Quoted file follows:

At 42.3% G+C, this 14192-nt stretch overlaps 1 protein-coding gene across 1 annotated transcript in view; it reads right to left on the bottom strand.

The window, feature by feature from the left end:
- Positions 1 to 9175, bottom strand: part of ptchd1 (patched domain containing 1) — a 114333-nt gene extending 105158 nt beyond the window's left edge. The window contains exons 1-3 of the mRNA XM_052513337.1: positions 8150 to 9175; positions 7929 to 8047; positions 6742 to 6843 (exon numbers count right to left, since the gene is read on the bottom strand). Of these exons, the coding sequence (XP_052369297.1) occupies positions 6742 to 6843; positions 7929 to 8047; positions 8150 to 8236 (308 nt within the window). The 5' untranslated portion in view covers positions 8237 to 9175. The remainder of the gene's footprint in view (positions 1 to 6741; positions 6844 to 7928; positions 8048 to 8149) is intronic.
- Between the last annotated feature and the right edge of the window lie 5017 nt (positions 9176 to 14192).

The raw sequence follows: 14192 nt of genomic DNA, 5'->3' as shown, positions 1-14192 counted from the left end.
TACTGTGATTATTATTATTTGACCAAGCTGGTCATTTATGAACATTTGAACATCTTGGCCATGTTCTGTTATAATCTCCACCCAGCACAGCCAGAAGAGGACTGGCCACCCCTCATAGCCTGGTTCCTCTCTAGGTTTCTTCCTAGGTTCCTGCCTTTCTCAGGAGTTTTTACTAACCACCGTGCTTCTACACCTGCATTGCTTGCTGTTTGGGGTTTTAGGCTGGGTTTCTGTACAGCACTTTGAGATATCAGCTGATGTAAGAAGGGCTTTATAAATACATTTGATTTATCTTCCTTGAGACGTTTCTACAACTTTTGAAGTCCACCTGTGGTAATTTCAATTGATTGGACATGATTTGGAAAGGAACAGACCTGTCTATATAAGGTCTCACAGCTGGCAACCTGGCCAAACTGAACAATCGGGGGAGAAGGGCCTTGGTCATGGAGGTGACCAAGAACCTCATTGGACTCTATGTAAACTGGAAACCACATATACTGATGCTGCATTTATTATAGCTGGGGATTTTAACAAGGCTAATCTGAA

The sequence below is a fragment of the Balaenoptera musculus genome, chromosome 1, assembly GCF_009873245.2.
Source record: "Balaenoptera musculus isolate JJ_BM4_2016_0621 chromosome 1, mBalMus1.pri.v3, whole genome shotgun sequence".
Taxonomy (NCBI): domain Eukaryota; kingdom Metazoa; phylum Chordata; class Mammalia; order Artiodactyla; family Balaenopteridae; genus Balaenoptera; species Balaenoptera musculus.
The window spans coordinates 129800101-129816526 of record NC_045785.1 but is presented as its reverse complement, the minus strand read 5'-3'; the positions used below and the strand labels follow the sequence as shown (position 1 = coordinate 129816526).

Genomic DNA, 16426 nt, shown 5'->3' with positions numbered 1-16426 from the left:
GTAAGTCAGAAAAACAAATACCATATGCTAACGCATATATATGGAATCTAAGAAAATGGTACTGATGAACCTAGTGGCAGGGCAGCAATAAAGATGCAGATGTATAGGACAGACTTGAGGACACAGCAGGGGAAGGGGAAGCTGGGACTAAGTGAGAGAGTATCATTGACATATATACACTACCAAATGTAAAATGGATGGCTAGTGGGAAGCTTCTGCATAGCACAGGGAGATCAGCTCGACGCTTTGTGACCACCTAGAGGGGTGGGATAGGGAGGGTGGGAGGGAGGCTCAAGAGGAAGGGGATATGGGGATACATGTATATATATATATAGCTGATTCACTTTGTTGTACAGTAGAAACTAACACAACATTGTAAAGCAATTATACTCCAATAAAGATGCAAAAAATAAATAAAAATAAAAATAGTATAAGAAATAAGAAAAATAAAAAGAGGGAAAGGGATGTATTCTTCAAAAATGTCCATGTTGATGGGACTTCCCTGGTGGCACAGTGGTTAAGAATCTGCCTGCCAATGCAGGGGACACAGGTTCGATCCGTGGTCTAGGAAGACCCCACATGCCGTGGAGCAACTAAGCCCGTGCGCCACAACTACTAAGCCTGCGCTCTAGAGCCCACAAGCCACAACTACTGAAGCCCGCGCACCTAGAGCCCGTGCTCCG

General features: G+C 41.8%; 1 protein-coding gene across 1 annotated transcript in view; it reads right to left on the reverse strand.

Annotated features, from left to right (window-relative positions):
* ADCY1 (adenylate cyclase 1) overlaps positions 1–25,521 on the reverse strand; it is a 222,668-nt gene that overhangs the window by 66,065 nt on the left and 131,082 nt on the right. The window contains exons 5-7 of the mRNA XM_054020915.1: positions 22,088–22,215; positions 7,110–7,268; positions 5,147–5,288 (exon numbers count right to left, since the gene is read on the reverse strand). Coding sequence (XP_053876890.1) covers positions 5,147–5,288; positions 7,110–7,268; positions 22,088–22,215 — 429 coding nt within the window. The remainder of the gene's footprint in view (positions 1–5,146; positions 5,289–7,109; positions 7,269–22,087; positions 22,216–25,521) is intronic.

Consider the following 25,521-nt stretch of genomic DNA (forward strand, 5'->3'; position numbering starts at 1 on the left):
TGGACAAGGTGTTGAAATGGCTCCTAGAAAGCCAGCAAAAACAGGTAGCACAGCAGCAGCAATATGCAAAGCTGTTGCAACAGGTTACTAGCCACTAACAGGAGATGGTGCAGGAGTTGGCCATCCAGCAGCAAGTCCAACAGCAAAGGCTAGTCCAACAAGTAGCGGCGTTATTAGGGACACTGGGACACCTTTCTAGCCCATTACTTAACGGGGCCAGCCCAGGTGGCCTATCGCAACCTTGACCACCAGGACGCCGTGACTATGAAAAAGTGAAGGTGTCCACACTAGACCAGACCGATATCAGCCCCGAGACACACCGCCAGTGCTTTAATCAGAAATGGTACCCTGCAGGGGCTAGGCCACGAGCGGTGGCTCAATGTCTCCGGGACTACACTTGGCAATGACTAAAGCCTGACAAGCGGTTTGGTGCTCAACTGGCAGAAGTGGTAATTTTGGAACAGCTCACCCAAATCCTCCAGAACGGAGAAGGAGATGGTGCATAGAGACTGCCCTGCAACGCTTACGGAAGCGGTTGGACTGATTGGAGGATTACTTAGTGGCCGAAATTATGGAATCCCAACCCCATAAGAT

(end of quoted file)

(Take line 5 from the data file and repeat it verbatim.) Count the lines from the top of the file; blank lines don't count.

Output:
The raw sequence follows: 14192 nt of genomic DNA, 5'->3' as shown, positions 1-14192 counted from the left end.